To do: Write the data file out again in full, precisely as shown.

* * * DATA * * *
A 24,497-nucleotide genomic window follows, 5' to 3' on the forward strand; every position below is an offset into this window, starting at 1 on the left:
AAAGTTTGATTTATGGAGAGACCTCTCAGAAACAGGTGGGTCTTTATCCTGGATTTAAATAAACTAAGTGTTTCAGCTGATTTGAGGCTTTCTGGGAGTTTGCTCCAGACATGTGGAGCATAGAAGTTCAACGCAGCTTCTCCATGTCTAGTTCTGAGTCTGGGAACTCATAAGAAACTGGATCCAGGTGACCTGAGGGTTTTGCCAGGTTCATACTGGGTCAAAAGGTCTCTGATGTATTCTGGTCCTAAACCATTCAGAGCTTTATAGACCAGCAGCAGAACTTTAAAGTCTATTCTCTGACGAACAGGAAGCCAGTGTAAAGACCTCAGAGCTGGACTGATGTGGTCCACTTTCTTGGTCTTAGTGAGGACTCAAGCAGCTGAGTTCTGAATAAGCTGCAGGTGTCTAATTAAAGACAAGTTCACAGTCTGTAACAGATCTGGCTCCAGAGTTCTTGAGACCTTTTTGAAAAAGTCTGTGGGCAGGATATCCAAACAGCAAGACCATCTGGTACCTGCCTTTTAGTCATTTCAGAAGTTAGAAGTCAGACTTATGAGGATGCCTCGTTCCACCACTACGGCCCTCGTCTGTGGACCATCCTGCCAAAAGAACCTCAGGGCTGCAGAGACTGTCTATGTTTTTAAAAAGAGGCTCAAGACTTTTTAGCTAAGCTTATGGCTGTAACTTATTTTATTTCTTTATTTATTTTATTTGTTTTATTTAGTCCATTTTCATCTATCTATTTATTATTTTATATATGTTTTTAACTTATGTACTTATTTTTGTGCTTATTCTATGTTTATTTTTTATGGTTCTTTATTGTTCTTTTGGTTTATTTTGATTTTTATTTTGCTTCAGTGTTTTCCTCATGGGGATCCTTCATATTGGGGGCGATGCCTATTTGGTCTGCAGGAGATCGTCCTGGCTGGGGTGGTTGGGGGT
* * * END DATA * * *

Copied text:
A 24,497-nucleotide genomic window follows, 5' to 3' on the forward strand; every position below is an offset into this window, starting at 1 on the left:
AAAGTTTGATTTATGGAGAGACCTCTCAGAAACAGGTGGGTCTTTATCCTGGATTTAAATAAACTAAGTGTTTCAGCTGATTTGAGGCTTTCTGGGAGTTTGCTCCAGACATGTGGAGCATAGAAGTTCAACGCAGCTTCTCCATGTCTAGTTCTGAGTCTGGGAACTCATAAGAAACTGGATCCAGGTGACCTGAGGGTTTTGCCAGGTTCATACTGGGTCAAAAGGTCTCTGATGTATTCTGGTCCTAAACCATTCAGAGCTTTATAGACCAGCAGCAGAACTTTAAAGTCTATTCTCTGACGAACAGGAAGCCAGTGTAAAGACCTCAGAGCTGGACTGATGTGGTCCACTTTCTTGGTCTTAGTGAGGACTCAAGCAGCTGAGTTCTGAATAAGCTGCAGGTGTCTAATTAAAGACAAGTTCACAGTCTGTAACAGATCTGGCTCCAGAGTTCTTGAGACCTTTTTGAAAAAGTCTGTGGGCAGGATATCCAAACAGCAAGACCATCTGGTACCTGCCTTTTAGTCATTTCAGAAGTTAGAAGTCAGACTTATGAGGATGCCTCGTTCCACCACTACGGCCCTCGTCTGTGGACCATCCTGCCAAAAGAACCTCAGGGCTGCAGAGACTGTCTATGTTTTTAAAAAGAGGCTCAAGACTTTTTAGCTAAGCTTATGGCTGTAACTTATTTTATTTCTTTATTTATTTTATTTGTTTTATTTAGTCCATTTTCATCTATCTATTTATTATTTTATATATGTTTTTAACTTATGTACTTATTTTTGTGCTTATTCTATGTTTATTTTTTATGGTTCTTTATTGTTCTTTTGGTTTATTTTGATTTTTATTTTGCTTCAGTGTTTTCCTCATGGGGATCCTTCATATTGGGGGCGATGCCTATTTGGTCTGCAGGAGATCGTCCTGGCTGGGGTGGTTGGGGGT